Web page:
Award Date

1-1-1991

Degree Type

Thesis

Degree Name

Master of Science (MS)

Department

Civil and Environmental Engineering

Number of Pages

131

Abstract

This thesis reports the results of research on correlations between laboratory measured collapse and routinely measured soil properties. From graphs of each soil property versus percent collapse, it is determined that dry density and water content have the strongest relationship of the variables examined to collapse. Multiple linear regression was also utilized to explore the possibility of predicting percent collapse from depth, classification, dry density and water content. These two analyses indicate that predicting quantitative percent collapse may be too specific for this application. Bayes' Theorem is used to calculate the probability of collapse group membership for each zone. The resulting models give a score based on water content, dry density and soil classification that indicates the probability of collapse and noncollapse group membership. The models are a considerable improvement over chance but, additional validation is recommended. (Abstract shortened by UMI.).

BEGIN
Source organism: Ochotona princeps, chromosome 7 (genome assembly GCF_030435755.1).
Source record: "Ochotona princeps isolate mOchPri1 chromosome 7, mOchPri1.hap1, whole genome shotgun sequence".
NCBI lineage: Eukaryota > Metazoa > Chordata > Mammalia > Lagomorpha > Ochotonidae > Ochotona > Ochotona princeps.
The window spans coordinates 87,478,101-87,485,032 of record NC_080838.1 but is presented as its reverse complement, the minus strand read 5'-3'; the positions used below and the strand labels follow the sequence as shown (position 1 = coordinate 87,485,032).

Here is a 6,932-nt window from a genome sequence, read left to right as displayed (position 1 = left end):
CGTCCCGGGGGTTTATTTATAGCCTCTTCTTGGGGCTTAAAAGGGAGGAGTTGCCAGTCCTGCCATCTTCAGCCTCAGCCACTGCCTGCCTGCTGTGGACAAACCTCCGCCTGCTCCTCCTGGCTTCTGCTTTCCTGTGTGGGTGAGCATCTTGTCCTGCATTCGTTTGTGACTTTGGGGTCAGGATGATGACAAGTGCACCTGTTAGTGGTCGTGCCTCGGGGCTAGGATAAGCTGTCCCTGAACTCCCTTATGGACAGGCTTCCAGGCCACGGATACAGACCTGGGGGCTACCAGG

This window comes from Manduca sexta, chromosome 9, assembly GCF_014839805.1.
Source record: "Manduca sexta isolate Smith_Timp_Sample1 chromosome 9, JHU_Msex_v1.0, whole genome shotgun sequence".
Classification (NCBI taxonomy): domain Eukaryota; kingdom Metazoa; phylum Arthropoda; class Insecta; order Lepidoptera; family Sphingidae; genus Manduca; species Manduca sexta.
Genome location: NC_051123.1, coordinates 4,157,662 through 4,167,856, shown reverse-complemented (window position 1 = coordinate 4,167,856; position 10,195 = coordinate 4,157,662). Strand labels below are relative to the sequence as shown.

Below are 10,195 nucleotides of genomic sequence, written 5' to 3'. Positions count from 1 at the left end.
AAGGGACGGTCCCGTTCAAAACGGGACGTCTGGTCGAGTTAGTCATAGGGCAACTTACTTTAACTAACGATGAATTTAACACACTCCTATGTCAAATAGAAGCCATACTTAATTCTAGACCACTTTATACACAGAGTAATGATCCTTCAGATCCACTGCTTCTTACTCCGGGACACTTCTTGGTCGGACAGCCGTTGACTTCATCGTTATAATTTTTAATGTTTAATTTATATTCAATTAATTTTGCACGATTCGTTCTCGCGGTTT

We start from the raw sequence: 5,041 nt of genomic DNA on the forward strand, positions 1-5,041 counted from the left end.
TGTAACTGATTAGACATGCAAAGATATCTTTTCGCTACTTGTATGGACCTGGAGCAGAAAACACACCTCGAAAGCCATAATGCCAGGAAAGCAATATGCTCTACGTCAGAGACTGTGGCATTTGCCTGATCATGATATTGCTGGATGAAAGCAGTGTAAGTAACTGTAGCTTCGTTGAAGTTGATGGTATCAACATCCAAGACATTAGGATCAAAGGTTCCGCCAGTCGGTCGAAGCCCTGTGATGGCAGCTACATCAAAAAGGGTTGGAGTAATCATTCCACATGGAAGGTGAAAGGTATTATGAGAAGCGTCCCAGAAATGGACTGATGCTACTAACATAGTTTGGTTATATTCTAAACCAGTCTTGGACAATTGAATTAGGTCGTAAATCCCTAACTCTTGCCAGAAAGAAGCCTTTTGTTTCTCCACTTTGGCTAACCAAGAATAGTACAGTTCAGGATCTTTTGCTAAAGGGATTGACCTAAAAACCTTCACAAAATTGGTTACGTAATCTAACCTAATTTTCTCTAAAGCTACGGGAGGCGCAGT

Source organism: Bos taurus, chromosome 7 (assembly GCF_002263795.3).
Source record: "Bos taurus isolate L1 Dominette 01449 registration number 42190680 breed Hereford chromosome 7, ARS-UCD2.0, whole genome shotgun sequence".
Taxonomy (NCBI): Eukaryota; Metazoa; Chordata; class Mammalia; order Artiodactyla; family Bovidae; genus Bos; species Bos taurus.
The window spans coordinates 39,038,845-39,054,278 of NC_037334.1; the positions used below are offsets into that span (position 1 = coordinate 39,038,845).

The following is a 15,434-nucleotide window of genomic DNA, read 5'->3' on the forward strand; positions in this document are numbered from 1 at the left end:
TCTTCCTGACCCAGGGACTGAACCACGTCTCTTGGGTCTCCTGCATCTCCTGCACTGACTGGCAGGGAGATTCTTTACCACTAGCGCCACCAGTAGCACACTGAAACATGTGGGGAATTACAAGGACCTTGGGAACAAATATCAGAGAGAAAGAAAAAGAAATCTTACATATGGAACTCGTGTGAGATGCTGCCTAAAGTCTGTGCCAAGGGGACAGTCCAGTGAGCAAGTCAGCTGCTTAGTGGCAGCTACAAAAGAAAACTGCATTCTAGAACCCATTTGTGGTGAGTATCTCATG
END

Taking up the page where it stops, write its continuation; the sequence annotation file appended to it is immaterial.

Keywords

Correlations; Hydrocollapsible; Soil

Controlled Subject

Geotechnology; Civil engineering

File Format

pdf

File Size

4464.64 KB

Degree Grantor

University of Nevada, Las Vegas

Language

English

Permissions

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Identifier

https://doi.org/10.25669/w3iu-x66o


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